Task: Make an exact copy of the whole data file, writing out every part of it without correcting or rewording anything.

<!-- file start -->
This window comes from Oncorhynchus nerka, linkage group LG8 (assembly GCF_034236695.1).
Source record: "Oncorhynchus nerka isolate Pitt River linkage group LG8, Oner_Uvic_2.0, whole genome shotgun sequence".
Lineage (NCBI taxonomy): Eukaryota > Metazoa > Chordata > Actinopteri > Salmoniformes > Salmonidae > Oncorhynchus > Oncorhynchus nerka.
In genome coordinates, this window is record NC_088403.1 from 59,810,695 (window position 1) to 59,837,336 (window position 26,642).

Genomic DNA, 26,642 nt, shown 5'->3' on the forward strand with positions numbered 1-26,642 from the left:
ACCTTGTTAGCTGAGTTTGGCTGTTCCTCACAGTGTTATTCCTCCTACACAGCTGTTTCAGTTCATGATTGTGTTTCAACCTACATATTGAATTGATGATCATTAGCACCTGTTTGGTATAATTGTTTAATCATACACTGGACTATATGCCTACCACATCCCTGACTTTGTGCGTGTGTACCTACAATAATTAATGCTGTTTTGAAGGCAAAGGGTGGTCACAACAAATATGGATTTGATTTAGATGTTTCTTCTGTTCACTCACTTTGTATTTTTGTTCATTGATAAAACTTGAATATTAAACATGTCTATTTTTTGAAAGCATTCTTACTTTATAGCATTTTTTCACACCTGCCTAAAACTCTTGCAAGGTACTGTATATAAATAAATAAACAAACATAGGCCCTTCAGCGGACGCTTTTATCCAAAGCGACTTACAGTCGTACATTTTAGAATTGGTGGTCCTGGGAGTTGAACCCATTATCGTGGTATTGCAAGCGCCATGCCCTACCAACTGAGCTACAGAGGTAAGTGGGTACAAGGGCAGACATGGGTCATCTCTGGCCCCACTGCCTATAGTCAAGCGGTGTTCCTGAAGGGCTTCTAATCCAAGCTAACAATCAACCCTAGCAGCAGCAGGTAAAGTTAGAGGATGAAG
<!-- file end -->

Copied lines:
This window comes from Oncorhynchus nerka, linkage group LG8 (assembly GCF_034236695.1).
Source record: "Oncorhynchus nerka isolate Pitt River linkage group LG8, Oner_Uvic_2.0, whole genome shotgun sequence".
Lineage (NCBI taxonomy): Eukaryota > Metazoa > Chordata > Actinopteri > Salmoniformes > Salmonidae > Oncorhynchus > Oncorhynchus nerka.
In genome coordinates, this window is record NC_088403.1 from 59,810,695 (window position 1) to 59,837,336 (window position 26,642).

Genomic DNA, 26,642 nt, shown 5'->3' on the forward strand with positions numbered 1-26,642 from the left:
ACCTTGTTAGCTGAGTTTGGCTGTTCCTCACAGTGTTATTCCTCCTACACAGCTGTTTCAGTTCATGATTGTGTTTCAACCTACATATTGAATTGATGATCATTAGCACCTGTTTGGTATAATTGTTTAATCATACACTGGACTATATGCCTACCACATCCCTGACTTTGTGCGTGTGTACCTACAATAATTAATGCTGTTTTGAAGGCAAAGGGTGGTCACAACAAATATGGATTTGATTTAGATGTTTCTTCTGTTCACTCACTTTGTATTTTTGTTCATTGATAAAACTTGAATATTAAACATGTCTATTTTTTGAAAGCATTCTTACTTTATAGCATTTTTTCACACCTGCCTAAAACTCTTGCAAGGTACTGTATATAAATAAATAAACAAACATAGGCCCTTCAGCGGACGCTTTTATCCAAAGCGACTTACAGTCGTACATTTTAGAATTGGTGGTCCTGGGAGTTGAACCCATTATCGTGGTATTGCAAGCGCCATGCCCTACCAACTGAGCTACAGAGGTAAGTGGGTACAAGGGCAGACATGGGTCATCTCTGGCCCCACTGCCTATAGTCAAGCGGTGTTCCTGAAGGGCTTCTAATCCAAGCTAACAATCAACCCTAGCAGCAGCAGGTAAAGTTAGAGGATGAAG